We will showcase the use of ARMA using the nino data from the tseries package, which gives sea-surface temperatures for the Nino Region 3.4 index. Let us verify that the data are stationary:


Since the data is stationary, we can set \(d = 0\).

To verify whether there is any seasonal trend, we will decompose the data:

nino.components <- decompose(nino3.4)

There is no overall trend, which is typical for a stationary process. However, there is a strong seasonal component to the data. Thus, we definitely want to include parameters modeling the seasonal effects.

Seasonal model

For the seasonal model, we need to specify additional parameters parameters \((P, D, Q)_S\). Since the seasonal trend does not dominate the time-series data, we will set \(D = 0\). Additionally, because the seasonal trend in the nino data is a yearly trend, we can se \(S = 12\) months. To determine the other parameters for the seasonal model, let us consider the plots for the seasonal component:

nino.season <- nino.components$seasonal
acf(nino.season, type = "partial")

We will use an AR term of order 2 for the seasonal component, that is, we set \(P = 2\) and \(Q = 0\). Thus, the seasonal model is specified by (2,0,0).

Non-seasonal model

For the non-seasonal model, we still need to find \(p\) and \(q\). For this purpose, we will plot the ACF and pACF to identify the values for the AR and MA parameters:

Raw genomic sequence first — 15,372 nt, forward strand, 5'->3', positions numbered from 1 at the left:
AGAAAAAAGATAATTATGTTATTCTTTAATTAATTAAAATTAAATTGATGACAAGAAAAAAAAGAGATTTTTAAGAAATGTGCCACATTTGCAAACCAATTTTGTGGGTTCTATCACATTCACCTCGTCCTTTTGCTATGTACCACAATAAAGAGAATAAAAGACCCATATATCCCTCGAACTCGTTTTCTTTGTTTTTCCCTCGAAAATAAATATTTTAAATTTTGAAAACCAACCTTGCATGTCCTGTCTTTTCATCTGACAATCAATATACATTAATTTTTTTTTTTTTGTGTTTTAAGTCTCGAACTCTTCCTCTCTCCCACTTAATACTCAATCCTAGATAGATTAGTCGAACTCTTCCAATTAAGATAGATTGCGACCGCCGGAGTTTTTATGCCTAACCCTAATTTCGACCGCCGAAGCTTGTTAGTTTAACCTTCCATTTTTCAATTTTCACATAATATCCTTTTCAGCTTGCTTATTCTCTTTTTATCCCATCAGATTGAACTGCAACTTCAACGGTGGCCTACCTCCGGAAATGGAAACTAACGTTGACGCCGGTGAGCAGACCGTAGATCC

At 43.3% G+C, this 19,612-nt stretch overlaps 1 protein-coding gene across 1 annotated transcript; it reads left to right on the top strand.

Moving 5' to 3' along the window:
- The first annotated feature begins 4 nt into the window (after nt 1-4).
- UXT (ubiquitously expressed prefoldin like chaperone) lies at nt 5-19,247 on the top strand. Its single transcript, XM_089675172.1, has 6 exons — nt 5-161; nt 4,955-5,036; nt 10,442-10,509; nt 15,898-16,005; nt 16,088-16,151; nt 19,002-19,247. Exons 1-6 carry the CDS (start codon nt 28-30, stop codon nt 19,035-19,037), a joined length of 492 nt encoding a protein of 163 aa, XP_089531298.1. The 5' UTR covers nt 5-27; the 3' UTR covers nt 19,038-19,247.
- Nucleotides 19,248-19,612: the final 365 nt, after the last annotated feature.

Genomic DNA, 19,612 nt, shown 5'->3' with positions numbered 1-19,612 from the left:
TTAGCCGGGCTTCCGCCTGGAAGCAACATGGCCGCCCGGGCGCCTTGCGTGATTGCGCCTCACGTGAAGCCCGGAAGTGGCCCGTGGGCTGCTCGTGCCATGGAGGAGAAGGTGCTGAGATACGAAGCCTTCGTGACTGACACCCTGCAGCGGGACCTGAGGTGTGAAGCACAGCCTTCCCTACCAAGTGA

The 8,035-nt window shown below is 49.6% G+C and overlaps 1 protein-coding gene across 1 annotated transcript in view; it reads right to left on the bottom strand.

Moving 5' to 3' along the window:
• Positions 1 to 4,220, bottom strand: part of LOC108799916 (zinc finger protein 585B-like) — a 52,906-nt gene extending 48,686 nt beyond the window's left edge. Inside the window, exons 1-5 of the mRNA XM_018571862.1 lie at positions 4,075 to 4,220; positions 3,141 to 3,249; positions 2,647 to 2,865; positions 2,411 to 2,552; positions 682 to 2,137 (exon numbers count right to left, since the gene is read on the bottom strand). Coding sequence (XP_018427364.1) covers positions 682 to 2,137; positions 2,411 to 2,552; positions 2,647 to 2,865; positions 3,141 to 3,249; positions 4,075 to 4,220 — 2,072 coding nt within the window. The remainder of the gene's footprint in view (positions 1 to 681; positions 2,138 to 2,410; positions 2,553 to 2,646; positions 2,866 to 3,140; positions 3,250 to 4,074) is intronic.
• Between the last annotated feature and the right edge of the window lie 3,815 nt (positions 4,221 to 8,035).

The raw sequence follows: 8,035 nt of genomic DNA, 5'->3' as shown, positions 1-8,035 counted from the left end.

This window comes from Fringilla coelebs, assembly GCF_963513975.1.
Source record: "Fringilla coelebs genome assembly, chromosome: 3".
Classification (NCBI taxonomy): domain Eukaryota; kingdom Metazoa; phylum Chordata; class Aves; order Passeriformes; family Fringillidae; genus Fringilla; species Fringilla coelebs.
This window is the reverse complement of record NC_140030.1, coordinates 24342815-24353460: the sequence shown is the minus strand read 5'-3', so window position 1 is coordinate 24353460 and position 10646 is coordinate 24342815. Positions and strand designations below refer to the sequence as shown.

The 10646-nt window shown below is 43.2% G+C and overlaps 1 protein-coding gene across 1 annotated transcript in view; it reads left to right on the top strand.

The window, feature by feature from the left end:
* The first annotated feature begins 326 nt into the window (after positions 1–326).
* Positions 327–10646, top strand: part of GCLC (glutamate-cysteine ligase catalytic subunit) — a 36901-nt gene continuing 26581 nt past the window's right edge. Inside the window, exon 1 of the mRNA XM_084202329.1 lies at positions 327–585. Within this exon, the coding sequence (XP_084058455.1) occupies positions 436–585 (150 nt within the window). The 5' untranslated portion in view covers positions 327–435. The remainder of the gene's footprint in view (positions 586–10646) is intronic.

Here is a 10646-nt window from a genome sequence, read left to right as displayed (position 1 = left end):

par(mfrow = c(1,2))
acfp <- acf(nino3.4, main = "pACF", plot = FALSE)
# transform lag from years to months
acfp$lag <- acfp$lag * 12
plot(acfp, main = "ACF")
acfpl <- acf(nino3.4, main = "pACF", type = "partial", plot = FALSE)
# transform lag from years to months
acfpl$lag <- acfpl$lag * 12
plot(acfpl, main = "pACF")

We will set the AR order to \(2\) and and the MA order to \(1\). This gives the final model: \((2,0,1)x(2,0,0)_{12}\).

We can fit the model using the Arima function from the forecast package.

# non-seasonal model: (p,d,q)
order.non.seasonal <- c(2,0,1)
# seasonal model: (P,D,Q)
order.seasonal <- c(2,0,0)
A <- Arima(nino3.4, order = order.non.seasonal,
            seasonal = order.seasonal)

We can now use the model to forecast how the temperatures in the Nino 3.4 region will change in the future. There are two ways to obtain predictions from a forecasting model. The first approach relies on the predict function, while the second approach uses the forecast function from the forecast package. Using the predict function, we can forecast and visualize the results in the following way:

# to construct a custom plot, we can use the predict function:
forecast <- predict(A, n.ahead = 60) # predict 5 years into the future
## Attaching package: 'ggplot2'
## The following object is masked from 'package:forecast':
##     autolayer